Over forty years ago, the founder of Flow Science Inc., Dr C W Hirt, pioneered a computational technique for tracking the evolution of the free surface called the Volume of Fluid (VOF) method – the underlying DNA behind FLOW-3D’s CFD solver. Since then, FLOW-3D’s VOF algorithm, TruVOF®, has been used to simulate fuel sloshing in space shuttle tanks, design spillways for dams, optimise inkjet printers and minimise casting defects. More recently, the company recognised the unique capabilities it could offer in simulating laser welding and AM processes and developed FLOW-3D AM.
Laser Beam Powder Bed Fusion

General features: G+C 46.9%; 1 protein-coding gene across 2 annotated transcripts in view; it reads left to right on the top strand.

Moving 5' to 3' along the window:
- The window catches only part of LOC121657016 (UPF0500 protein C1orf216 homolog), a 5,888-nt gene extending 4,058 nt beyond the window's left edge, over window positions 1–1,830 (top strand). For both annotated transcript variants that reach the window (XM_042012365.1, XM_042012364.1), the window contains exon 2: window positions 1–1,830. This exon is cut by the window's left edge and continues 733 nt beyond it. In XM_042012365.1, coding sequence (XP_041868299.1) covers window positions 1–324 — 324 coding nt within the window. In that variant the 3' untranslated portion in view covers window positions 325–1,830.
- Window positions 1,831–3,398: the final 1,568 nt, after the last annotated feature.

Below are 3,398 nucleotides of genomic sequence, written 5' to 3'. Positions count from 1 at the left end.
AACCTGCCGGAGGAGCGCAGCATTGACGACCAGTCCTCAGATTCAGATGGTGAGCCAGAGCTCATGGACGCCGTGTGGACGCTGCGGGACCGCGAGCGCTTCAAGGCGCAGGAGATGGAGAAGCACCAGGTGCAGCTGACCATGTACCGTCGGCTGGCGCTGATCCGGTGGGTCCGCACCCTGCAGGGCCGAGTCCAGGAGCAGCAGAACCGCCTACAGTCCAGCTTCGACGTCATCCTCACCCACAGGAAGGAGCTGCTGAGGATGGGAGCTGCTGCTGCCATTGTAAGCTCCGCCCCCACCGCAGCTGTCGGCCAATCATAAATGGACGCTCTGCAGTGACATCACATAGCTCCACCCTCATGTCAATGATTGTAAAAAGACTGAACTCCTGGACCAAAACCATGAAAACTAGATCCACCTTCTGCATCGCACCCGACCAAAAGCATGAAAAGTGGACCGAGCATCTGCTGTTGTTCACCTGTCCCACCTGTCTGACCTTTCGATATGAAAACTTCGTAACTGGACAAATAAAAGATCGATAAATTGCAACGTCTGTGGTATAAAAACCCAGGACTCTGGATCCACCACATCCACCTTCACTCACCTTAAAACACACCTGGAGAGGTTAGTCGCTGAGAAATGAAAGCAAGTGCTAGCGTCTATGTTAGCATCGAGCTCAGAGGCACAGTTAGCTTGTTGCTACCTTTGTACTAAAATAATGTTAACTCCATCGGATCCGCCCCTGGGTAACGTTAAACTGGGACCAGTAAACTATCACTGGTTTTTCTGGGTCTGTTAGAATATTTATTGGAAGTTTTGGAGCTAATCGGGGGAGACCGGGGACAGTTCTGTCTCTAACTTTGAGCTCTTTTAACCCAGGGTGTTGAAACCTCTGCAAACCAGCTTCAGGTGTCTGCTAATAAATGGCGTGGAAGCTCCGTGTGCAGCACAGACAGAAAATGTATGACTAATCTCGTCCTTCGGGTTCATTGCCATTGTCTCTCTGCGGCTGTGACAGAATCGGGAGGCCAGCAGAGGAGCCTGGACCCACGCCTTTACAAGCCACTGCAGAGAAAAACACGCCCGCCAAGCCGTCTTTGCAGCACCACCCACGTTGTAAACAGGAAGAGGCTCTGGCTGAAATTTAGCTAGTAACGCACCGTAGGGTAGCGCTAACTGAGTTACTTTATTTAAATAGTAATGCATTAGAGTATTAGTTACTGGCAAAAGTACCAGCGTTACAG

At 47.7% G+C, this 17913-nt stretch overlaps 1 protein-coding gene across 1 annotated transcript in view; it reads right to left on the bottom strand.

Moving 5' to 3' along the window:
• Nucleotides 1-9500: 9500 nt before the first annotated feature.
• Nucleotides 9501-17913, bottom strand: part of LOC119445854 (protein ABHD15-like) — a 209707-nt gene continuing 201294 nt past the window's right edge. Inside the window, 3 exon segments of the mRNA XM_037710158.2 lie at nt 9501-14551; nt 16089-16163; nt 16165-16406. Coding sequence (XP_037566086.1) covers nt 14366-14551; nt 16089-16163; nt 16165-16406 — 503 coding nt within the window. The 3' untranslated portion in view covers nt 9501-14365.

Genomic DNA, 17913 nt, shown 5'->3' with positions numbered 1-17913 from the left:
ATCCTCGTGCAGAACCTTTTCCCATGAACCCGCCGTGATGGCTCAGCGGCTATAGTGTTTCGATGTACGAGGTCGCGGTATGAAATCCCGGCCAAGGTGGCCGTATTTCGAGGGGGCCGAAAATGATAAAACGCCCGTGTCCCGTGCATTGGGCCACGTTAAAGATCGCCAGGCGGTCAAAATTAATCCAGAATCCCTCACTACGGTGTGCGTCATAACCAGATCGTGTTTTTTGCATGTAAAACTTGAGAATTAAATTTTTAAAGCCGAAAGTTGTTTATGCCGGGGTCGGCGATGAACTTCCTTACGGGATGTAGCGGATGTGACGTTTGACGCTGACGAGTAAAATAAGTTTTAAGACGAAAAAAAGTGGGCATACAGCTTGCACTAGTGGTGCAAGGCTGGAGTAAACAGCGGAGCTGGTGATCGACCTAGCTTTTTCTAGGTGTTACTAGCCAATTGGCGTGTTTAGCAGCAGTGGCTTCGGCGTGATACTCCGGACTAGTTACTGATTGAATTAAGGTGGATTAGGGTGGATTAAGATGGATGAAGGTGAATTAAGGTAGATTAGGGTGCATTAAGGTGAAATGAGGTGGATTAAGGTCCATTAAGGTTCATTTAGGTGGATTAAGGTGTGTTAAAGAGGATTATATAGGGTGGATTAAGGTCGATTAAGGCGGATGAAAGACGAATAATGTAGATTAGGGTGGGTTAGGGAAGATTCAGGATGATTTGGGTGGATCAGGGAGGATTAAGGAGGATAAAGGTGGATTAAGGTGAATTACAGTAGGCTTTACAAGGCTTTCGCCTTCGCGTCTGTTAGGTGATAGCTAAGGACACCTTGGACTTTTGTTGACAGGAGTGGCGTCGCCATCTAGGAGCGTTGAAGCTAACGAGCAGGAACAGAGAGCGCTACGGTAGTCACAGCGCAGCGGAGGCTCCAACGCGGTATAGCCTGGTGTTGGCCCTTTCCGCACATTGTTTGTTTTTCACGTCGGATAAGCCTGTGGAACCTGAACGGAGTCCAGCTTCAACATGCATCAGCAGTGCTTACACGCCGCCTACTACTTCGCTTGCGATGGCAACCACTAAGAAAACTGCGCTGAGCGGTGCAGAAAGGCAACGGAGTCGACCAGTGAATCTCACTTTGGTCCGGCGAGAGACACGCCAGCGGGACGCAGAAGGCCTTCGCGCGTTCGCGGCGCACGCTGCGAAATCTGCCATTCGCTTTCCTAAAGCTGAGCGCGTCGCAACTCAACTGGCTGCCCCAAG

In the Laser Beam Powder Bed Fusion (PBF-LB) process, a part is manufactured layer by layer. First, powder is spread onto a build plate and a laser beam then melts and fuses the powder in a specific pattern. Then, another layer of powder is spread onto the initial layer and a laser beam melts the new layer, fusing the two layers together. This process is repeated until a part is fully built. There are several aspects of the PBF-LB process that can be better understood and optimised through CFD simulations. For example, using a discrete element method (DEM), it is possible to simulate the powder spreading process in detail. A DEM simulation accounts for particle dynamics, particle collisions and geometry effects. In Fig. 3, you can see how the formation of a packed powder bed can be modelled.